Thursday, April 5, 2012

Checking Tips

Hi everyone!

This post probably should of came before my "where's my refund" post... but I figured there are SOME of you out there who haven't filed your taxes yet.

If you are preparing your own tax return this year, before you press that submit button, double check the following:

1) Make sure that you have reported all your earned income. If you changed jobs last year, make sure that you've reported all your W-2s received from both your new and old employer(s).

2) Form 1099 (i.e. Form 1099-INT, Form 1099-DIV, Form 1099-B, Form 1099-Misc) - Make sure you report all the income per the 1099 forms. The IRS will know if you forgot to report something!

3) Change in status - Don't forget that if you got married, divorced, or became a new parent during the tax year, you may have a change in filing status!

4) Change in exemption - If you became a proud new parent or if your child is all grown up and finally moved out of your household, you may have to review your dependent claims.

5) If you itemize your deductions, skim through the Form Schedule A to ensure that you have claimed all your deductions.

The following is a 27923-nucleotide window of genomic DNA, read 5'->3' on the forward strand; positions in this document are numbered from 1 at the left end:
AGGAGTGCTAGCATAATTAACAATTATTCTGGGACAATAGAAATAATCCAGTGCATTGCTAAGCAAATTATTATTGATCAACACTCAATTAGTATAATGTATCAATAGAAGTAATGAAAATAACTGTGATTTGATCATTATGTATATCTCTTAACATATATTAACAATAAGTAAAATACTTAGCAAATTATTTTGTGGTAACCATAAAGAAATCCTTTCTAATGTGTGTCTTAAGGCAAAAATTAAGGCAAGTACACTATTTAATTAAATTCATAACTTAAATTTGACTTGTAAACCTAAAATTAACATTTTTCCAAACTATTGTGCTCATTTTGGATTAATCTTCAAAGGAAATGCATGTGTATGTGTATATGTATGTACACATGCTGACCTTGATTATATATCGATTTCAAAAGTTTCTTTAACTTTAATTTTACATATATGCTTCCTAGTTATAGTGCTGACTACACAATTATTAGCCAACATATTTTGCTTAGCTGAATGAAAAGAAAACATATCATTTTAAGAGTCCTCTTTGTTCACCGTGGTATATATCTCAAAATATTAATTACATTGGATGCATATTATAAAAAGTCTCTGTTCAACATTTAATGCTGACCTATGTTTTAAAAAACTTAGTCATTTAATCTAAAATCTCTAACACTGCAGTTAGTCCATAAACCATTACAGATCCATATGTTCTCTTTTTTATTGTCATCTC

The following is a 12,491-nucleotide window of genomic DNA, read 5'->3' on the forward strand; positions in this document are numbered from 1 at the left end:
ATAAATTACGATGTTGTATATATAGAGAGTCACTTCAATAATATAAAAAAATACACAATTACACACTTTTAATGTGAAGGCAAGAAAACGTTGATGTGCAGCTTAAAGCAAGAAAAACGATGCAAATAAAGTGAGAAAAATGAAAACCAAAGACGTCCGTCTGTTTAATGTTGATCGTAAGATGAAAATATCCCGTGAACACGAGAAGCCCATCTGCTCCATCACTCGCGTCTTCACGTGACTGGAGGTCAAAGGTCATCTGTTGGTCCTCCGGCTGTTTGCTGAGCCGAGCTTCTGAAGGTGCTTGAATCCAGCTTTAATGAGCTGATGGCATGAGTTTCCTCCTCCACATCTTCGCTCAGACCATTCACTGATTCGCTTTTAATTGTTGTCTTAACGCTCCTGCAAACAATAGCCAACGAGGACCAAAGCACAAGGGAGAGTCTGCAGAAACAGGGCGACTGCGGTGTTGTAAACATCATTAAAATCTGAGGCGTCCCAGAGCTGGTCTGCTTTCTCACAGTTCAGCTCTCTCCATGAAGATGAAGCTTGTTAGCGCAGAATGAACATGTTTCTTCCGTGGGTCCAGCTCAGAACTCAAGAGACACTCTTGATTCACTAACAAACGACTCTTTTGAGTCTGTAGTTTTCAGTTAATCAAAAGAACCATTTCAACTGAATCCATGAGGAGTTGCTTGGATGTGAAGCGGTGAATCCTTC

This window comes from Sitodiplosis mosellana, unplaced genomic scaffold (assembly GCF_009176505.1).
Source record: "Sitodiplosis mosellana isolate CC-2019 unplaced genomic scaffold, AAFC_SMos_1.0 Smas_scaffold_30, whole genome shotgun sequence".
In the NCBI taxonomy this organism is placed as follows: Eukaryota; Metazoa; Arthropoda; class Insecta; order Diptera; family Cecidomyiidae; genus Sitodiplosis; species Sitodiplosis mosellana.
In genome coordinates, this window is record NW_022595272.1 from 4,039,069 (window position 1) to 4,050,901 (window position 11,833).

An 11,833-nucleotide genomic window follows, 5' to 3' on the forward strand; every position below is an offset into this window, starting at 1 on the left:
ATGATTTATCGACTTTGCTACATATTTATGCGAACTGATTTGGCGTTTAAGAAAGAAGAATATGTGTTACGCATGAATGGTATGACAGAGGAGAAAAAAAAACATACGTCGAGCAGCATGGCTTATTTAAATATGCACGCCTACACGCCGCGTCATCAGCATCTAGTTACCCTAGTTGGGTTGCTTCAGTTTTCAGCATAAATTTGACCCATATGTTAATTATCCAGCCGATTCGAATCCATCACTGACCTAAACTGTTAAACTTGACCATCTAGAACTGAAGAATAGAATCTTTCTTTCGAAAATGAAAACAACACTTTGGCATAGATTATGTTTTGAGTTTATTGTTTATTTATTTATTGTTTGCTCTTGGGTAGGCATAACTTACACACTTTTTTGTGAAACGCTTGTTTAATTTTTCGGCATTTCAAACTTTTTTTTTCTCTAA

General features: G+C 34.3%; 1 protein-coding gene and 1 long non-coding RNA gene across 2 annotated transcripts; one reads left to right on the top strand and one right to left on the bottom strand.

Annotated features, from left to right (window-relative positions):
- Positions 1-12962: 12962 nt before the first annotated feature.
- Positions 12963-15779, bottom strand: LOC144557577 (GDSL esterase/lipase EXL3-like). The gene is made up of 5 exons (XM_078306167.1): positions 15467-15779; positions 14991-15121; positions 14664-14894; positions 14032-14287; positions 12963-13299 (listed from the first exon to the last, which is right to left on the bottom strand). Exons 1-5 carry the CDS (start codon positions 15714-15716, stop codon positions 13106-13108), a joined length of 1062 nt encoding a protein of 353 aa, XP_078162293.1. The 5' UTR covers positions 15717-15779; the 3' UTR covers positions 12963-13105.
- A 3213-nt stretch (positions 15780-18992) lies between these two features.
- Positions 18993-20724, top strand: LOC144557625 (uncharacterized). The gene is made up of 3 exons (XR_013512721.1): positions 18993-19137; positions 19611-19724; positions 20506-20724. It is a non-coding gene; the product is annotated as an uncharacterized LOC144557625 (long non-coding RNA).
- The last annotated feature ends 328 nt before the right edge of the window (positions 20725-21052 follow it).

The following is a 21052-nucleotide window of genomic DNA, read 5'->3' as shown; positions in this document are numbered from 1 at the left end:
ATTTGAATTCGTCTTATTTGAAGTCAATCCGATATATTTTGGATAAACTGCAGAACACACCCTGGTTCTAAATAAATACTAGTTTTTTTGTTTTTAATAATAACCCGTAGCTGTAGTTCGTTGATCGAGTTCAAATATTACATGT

6) If you have made energy improvements to your home in 2011, you may be eligible for a tax credit.  Google Form 5695 instructions for more information.

7) Check to make sure that your name, address, and personal information are correct on the tax returns.  Also check for typos.

8) Compare your current year tax return with prior year's. This will help remind you if you may have forgotten anything.

9) Don't forget to sign your returns (Federal and State) if you are paper filing!

If you haven't filed your income tax returns and your household income is less than $50,000, you may be eligible for free tax preparation help. Check out my previous blog post for more information.

To find out when taxes are due, click here.

Have a great Easter weekend! Lent is going to be over soon!

All information provided here are intended as a convenient source of tax information. This information is general in nature, is not complete, and may not apply to your specific situation. You should consult your own tax advisor regarding your tax needs.

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